This 1957 Crown Firecoach began life as a High Pressure Hose Wagon for the Los Angeles City Fire Department where it served Station 90 in Van Nuys.  She carries Crown Coach serial number F1074 and LA City Shop number 775.  As built, she was fitted two Byron Jackson 150gpm high-pressure pumps with a 400 gallon water tank.  She was powered with a Hall-Scott 935 gasoline motor and a 5-speed manual transmission.  She was later reassigned to Station 72 in Canoga Park where she ran as the wagon half of a two piece Engine Company.  While at this assignment in early 1973, she sustained heavy damage to the rear portion of the rig and due to her age, the decision was made to retire F1074 and part it out.
Created October 6, 2008
Meanwhile, in another part of the City, a 1960 Seagrave tractor-drawn aerial (shop number 60038) was involved in a traffic collision which resulted in severe damage to the tractor portion of the apparatus.  With the two wrecked apparatus at the Fire Department Shop, LAFD shop personnel proposed an inventive plan.  Instead of purchasing a new tractor from Seagrave, the Department Shops would piece together a tractor from the two wrecked rigs.  F1500, a 1967 Crown Snorkel, was still at the Shops being dismantled after it tipped over in 1970.  It provided a fender, running boards and other miscellaneous front end parts to F1074.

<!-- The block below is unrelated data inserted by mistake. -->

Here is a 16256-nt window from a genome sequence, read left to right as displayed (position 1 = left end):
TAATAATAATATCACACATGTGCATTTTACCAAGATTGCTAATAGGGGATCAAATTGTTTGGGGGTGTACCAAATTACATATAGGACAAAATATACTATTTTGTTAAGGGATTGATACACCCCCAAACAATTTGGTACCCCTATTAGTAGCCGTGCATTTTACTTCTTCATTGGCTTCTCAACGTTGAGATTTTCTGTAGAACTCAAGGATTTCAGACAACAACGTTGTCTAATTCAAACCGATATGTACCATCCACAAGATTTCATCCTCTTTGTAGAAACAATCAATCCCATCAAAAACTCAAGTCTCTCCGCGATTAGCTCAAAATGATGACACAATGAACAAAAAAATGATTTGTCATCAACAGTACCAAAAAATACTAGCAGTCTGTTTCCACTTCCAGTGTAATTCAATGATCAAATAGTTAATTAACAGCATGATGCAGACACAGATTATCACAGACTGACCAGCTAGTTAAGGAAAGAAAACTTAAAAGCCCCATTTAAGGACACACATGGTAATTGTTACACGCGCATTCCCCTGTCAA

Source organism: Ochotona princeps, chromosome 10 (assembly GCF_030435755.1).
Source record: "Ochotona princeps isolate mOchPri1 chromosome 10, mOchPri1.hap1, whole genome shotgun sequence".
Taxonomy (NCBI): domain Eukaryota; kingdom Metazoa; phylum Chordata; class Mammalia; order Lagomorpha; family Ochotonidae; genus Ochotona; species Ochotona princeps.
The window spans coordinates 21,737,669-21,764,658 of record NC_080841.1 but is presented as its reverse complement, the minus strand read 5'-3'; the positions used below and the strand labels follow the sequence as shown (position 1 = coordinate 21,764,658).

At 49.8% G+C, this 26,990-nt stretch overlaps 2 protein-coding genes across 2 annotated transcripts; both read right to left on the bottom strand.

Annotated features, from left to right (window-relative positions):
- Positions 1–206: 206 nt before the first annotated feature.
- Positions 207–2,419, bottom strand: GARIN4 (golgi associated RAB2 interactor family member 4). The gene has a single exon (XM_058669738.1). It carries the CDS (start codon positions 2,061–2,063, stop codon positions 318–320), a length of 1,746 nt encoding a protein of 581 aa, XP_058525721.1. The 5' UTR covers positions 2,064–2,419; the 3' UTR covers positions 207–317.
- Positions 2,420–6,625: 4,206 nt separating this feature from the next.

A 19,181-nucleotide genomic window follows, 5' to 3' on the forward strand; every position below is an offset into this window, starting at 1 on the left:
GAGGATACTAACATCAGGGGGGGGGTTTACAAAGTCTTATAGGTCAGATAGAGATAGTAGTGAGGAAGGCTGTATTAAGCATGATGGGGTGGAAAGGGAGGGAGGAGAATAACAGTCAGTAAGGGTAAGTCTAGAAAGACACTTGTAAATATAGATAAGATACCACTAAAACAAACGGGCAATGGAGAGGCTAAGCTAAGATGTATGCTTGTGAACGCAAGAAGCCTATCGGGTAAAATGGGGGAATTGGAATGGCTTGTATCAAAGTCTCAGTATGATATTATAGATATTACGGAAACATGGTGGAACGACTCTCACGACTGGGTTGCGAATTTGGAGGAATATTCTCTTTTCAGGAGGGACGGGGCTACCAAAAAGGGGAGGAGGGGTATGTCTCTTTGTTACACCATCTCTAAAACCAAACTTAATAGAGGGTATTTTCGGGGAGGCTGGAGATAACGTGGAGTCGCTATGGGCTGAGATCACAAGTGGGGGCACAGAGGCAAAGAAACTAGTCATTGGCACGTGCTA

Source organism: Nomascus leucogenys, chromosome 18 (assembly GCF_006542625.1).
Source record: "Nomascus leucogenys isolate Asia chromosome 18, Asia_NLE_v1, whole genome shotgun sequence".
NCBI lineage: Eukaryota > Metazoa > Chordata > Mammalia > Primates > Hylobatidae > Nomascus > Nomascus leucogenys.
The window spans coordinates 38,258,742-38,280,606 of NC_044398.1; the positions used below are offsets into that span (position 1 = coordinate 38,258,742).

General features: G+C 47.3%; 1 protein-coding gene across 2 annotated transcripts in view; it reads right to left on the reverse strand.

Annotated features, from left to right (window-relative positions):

The rear portion of F1074 was stripped down to the frame only saving the cab and engine cover.  The frame and driveline were shortened to a more suitable length and the rear axle was relocated to match.  The rear body was salvaged off of the wrecked Seagrave tractor, modified and fitted to the frame of the Crown.  This included the compartments and fenders as well as the fifth wheel and axle locking assemblies.  New paint for the entire rig and she was complete again!
When complete, F1074 was given the former Seagrave Shop number 60038.  She was assigned to Station 26 in the West Adams area for a short time before being more permanently assigned to Station 38 in Wilmington.  Thanks to the ingenuity of the men and women at the Los Angeles Fire Department Shops, this rig went on to serve the citizens of Los Angeles for many more years.
Special thanks to Larry Arnold for providing photos and information on the transformation of this unique rig.
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